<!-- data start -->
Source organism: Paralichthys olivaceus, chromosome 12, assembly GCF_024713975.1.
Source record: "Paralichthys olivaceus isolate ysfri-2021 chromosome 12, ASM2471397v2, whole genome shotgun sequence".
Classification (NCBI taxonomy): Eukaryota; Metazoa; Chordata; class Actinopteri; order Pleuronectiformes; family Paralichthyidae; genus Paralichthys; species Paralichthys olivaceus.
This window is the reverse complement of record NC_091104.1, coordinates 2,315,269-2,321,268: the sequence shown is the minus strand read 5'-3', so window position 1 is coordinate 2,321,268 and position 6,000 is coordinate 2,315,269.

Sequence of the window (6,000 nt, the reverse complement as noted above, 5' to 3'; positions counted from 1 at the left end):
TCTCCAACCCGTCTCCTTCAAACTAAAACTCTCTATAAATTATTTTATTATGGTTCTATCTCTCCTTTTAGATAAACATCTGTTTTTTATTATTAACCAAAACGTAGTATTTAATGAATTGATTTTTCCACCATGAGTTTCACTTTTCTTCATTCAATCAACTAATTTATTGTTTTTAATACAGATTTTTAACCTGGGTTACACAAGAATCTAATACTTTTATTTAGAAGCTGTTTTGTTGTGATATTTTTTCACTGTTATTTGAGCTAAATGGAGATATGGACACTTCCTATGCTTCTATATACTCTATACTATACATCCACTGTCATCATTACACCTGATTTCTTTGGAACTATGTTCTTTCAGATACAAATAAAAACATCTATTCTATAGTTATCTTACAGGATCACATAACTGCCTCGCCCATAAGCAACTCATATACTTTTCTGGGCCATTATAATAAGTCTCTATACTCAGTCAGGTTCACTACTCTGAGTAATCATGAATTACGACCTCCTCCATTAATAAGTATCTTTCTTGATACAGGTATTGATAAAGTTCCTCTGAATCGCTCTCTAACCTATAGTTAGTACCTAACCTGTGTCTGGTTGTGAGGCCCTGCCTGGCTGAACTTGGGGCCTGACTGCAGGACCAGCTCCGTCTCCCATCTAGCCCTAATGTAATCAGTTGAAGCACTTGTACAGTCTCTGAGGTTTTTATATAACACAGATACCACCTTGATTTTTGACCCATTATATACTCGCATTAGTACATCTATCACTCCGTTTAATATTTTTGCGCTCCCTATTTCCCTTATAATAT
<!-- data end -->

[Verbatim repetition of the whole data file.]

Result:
Source organism: Paralichthys olivaceus, chromosome 12, assembly GCF_024713975.1.
Source record: "Paralichthys olivaceus isolate ysfri-2021 chromosome 12, ASM2471397v2, whole genome shotgun sequence".
Classification (NCBI taxonomy): Eukaryota; Metazoa; Chordata; class Actinopteri; order Pleuronectiformes; family Paralichthyidae; genus Paralichthys; species Paralichthys olivaceus.
This window is the reverse complement of record NC_091104.1, coordinates 2,315,269-2,321,268: the sequence shown is the minus strand read 5'-3', so window position 1 is coordinate 2,321,268 and position 6,000 is coordinate 2,315,269.

Sequence of the window (6,000 nt, the reverse complement as noted above, 5' to 3'; positions counted from 1 at the left end):
TCTCCAACCCGTCTCCTTCAAACTAAAACTCTCTATAAATTATTTTATTATGGTTCTATCTCTCCTTTTAGATAAACATCTGTTTTTTATTATTAACCAAAACGTAGTATTTAATGAATTGATTTTTCCACCATGAGTTTCACTTTTCTTCATTCAATCAACTAATTTATTGTTTTTAATACAGATTTTTAACCTGGGTTACACAAGAATCTAATACTTTTATTTAGAAGCTGTTTTGTTGTGATATTTTTTCACTGTTATTTGAGCTAAATGGAGATATGGACACTTCCTATGCTTCTATATACTCTATACTATACATCCACTGTCATCATTACACCTGATTTCTTTGGAACTATGTTCTTTCAGATACAAATAAAAACATCTATTCTATAGTTATCTTACAGGATCACATAACTGCCTCGCCCATAAGCAACTCATATACTTTTCTGGGCCATTATAATAAGTCTCTATACTCAGTCAGGTTCACTACTCTGAGTAATCATGAATTACGACCTCCTCCATTAATAAGTATCTTTCTTGATACAGGTATTGATAAAGTTCCTCTGAATCGCTCTCTAACCTATAGTTAGTACCTAACCTGTGTCTGGTTGTGAGGCCCTGCCTGGCTGAACTTGGGGCCTGACTGCAGGACCAGCTCCGTCTCCCATCTAGCCCTAATGTAATCAGTTGAAGCACTTGTACAGTCTCTGAGGTTTTTATATAACACAGATACCACCTTGATTTTTGACCCATTATATACTCGCATTAGTACATCTATCACTCCGTTTAATATTTTTGCGCTCCCTATTTCCCTTATAATAT